In 2017, Myanmar has developed Strategic Action Plan for Strengthening Health Information (2017-2021) in which e-Health and information technology (IT) architecture are considered and included to the strategy. The dynamic, robust, responsive and efficient health information system (HIS) is a basic prerequisite for effective functioning of the health care delivery system.
The role of IT in health care cannot be omitted as it has potential to improve the quality, safety and efficiency of healthcare. Entering data into a computerized system is much less time-consuming than paper-based methods. It also reduces the risk of errors in patient data. Accessing patient records digitally can be done in an instant and viewed via portable devices increasing efficiency and productivity.
In Myanmar, Township and Station medical officers and Basic Health Staff are major health care givers in rural and remote area, where 70% of population including ethnics group reside. Recently, the Ministry of Health and Sports(MoHS) has launched Information Technology (IT) supported capacity building program through distribution of mobile tablets to those health care givers, with the objectives of enhancing their ability, promoting health literacy of community and providing effective and efficient health care to public. It is served as a knowledge sharing platform and also provides Information and Communication Technology (ICT) support services for health facilities. The tablet contains standardized health messages, essential manuals, guidelines and standard operating procedures (SOPs) for health professionals regarding public health care, medical care, laboratory, food and drug administration, planning, budgeting and staff affairs and research.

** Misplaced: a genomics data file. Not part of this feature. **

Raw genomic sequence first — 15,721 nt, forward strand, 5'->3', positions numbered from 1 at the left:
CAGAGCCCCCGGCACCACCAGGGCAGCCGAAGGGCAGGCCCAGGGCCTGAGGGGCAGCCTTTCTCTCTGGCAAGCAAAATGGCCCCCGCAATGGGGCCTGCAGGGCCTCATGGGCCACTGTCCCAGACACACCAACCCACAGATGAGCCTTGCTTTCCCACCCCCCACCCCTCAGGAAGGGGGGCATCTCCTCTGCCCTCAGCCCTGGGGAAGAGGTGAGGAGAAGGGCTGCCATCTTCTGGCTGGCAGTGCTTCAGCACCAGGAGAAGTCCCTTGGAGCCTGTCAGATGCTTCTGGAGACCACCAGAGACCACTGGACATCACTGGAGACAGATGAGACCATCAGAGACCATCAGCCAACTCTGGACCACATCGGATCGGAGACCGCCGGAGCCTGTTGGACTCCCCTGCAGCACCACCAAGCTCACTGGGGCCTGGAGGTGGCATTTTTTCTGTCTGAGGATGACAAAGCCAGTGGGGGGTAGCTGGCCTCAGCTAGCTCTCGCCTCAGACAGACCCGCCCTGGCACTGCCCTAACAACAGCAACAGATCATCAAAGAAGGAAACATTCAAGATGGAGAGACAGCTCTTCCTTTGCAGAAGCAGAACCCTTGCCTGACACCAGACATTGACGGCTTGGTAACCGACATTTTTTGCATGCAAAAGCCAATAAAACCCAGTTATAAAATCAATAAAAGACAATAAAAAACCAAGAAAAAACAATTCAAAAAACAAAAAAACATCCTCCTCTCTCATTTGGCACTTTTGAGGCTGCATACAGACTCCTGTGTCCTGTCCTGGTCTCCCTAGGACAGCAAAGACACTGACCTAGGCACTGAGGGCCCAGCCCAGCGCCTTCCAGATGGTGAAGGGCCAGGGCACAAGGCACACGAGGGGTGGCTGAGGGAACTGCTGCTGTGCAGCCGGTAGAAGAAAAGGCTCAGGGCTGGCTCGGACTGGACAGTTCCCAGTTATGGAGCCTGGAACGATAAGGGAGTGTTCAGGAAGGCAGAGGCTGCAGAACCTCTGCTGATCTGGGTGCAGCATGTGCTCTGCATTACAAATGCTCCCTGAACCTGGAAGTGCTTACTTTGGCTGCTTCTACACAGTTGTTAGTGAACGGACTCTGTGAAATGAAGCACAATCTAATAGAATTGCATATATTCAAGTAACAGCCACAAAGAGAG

Myanmar’s government has expressed a strong commitment to accelerating progress towards Universal Health Coverage (UHC) in which all people have access to needed health services of quality without experiencing financial hardship. Getting access to clean water and nutrition run first on the way to Health. In the endeavor to achieve UHC, we need to consider integrative parallel thinking of harmonized effective development by working together with collaboration of the following sectors; transportation as well as agriculture, communication and electricity.
The Association of Southeast Asia Nations (ASEAN) Community should put their efforts in this endeavor as the environment is an important factor contributing to disease and mortality in the developing world, including countries in Asia. We need to think globally and at locally. The importance of disease control programmes become increasingly pressing. For example, the “Actions Against Dengue: Dengue Day Campaigns Across Asia” was subsequently produced by ASEAN and WHO to document regional and national activities to commemorate ASEAN Dengue Day, every 15th June of each year. Another example gives us the Southeast Asia Tobacco Control Alliance (SEATCA), emerged as a major catalyst which works closely with key partners in ASEAN Member States for the advances made in tobacco control in South East Asia Region.
The Member States of ASEAN have a rich heritage of traditional medicine. As traditional medicine is the most widely available and affordable source of health care in ASEAN, its role in the primary health care cannot be omitted. In Myanmar, traditional medicine has existed since time immemorial. It is kind of like we are born with and the reliability of the public on traditional medicine has never been the least. So the risk of exploitation on people’s reliability is an issue to be considered. Different ethnic groups have traditional knowledge and practices evolved from different ethnological, cultural, geographical, philosophical backgrounds. The main purpose is to put this knowledge into good use in the daily routine of their life.
In conclusion, while all the countries are marching to the UHC, it should be highlighted that innovative thinking and action for health is an essential platform for achieving UHC.
References;
1.Oxford Advanced Learner’s Dictionary
2.https://www.who.int>sdg
3.Declaration of Alma-Ata, 1978(WHO)
4.Inaugural Speech delivered by the Union Minister to professionals and staff members of the Ministry of Health and Sports on 1st April, 2016, Office No(4), Nay Pyi Taw)
5.Preventing Suicide: A Global Imperative (2014)
6.https://www.who.int>mental_health
7.https://www.asean.org
8.Strategic Action Plan for Strengthening Health Information (2017-2021)
9.Myanmar National Health Plan (2017-2021)
10.Imbuing Basic Health Staff with Information Technology for Provision of Quality Health Care in Myanmar (November 18, 2018 The Global New Light of Myanmar)